The presents are opened, the festive dinner is well and truly eaten – and in the Christmas aftermath, the mammoth cleanup lies ahead! Today, here’s some thoughts on taking out the trash and tackling financial abuse.
“Have nothing in your home that you do not know to be useful or believe to be beautiful.”—William Morris
DAY NINE if you are living with your abuser
Your abuser is the King of Chaos. Not only does he refuse to help with household chores (wouldn’t we all like to abdicate responsibility on that?), he leaves a trail of emotional, financial, and personal devastation in his wake as he bounces from one crisis to another. It’s exhausting looking after this adult-child – especially since the mess that he creates is vastly harder to fix up than your toddler’s!
WHY NOT do this today?
While he sits around like an ugly Christmas ornament you’ve inherited from your Great Aunt Mabel but haven’t yet had the heart to throw out, you can get started on clearing out some of the trash. I don’t mean slinging his beer cans into the rubbish bin (though you’ll doubtless do that too). I mean getting your finances in order – and in doing so, giving yourself more options you may need in future. Here’s some things to think about:
- If you share an account bank or checking account, can you open one in just your name? You can use this to secretly squirrel money away – cash that you’ll need to gain more financial independence, or to use as an escape fund. If you have a trusted family member, perhaps you could give their address so financial correspondence never comes to the home you share with your abuser. Or, consider an online account, which you can access wherever you are and don’t come with the worry of him finding your paper bank statement.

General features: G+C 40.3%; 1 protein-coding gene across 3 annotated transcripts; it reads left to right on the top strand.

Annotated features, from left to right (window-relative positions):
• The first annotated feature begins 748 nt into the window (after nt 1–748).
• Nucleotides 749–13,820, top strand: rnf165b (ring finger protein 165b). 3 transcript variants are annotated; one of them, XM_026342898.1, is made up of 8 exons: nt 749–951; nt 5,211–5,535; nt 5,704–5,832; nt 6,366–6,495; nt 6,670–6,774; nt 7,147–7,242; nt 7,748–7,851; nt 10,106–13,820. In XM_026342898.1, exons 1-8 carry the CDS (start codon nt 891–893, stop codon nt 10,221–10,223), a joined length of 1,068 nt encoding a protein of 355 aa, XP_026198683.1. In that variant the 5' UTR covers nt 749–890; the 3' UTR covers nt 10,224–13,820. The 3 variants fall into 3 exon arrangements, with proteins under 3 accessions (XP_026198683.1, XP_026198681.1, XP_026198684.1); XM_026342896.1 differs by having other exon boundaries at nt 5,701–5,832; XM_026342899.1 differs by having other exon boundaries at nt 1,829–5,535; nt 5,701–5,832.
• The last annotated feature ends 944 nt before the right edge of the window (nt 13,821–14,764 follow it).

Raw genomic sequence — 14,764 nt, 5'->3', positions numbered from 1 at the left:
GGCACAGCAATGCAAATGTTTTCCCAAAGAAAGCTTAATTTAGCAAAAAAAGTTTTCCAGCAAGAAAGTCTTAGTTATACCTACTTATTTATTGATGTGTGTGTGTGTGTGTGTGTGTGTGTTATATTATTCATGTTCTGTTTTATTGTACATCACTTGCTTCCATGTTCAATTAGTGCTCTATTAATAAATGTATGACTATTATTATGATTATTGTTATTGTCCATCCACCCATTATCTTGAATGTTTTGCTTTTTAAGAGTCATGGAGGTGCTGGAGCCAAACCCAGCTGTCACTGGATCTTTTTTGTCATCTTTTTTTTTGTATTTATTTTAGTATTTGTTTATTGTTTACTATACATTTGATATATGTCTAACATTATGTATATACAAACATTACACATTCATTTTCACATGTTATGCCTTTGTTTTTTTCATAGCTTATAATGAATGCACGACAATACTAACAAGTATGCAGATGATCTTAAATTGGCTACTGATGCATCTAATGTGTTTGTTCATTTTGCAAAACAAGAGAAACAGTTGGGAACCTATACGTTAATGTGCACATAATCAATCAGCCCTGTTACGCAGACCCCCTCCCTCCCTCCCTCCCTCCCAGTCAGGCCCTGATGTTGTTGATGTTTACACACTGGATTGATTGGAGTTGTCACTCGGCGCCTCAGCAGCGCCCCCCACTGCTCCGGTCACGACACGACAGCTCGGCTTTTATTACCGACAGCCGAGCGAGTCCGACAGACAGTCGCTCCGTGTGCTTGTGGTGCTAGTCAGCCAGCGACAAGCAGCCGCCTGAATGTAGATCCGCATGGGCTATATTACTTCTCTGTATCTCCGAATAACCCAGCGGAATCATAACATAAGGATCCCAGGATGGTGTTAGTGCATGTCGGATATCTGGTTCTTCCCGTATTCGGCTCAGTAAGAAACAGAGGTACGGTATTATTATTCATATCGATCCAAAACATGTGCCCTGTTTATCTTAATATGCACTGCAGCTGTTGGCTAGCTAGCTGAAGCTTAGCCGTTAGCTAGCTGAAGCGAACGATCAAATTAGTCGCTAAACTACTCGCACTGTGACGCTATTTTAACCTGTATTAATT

- If you already have your own bank account, change your PIN and consider opening a new one instead. This will protect you if he tries to empty your account or siphon off cash to pay for whatever illicit habit is currently flavour of the month.
- Think about whether you can get your name taken off any joint credit cards. If there are any deals on credit cards, perhaps you can suggest that he does a balance transfer (preferably solely in his name) to get that good interest rate!
- If you have your own credit card, go ahead and get that PIN changed so he can’t use and abuse it.
- Investigate what benefits, grants and other support you may be entitled to if you choose to leave your abuser. Women’s Aid provide a useful guide to money issues for women in the UK.
DAY NINE if you have escaped your abuser
You’ve probably already severed most of the financial ties to your abuser, but how about those emotional ones? If you’re anything like me, you’ve a secret horde of mementos of happier times that you just can’t bear to part with yet. Still, these personal items are regular triggers back to happier days before he let his mask slip, or – even worse – they set off a train of painful memories.
WHY NOT do this today?
Today, lets de-clutter! If you have children, you may want to keep a few items for their sake. If they are old enough to ask – ask them what they want to keep, and give them a shoebox in which they can store the trinkets themselves, so you don’t have to. If they are too young, pick out a few bits and pieces – such as photos of him and any sentimental jewelry – and store them safely away in a box marked DO NOT OPEN, until the kids are old enough to receive them.
That done, everything else is disposable. So lets do it! Gather together photos, ticket stubs, that pair of old socks, the half-empty bottle of aftershave, the vase in which you placed his first bunch of flowers, that pair of ‘I’m sorry’ earrings…
Items with any value – such as gold jewelry, CDs etc – can be sold. You can use the money to treat yourself and the kids, so buy something beautiful with the money. Something he’d never let you buy, or which reminds you that life is too precious to be wasted on a loser.
Other things will make a great bonfire of the vanities. If you wish, you could make it something of a ceremony (though you need only dance around the firepit if you want to!) As you consign each item to the flames, draw up the memory that it holds, and burn them both. Watch the smoke rise and dissipate into the air, never to be seen again.
Check out my post, An Abuse Survivor’s Guide to Christmas, for more tips on keeping safe and happy this festive season.
© Avalanche of the Soul, 2013-14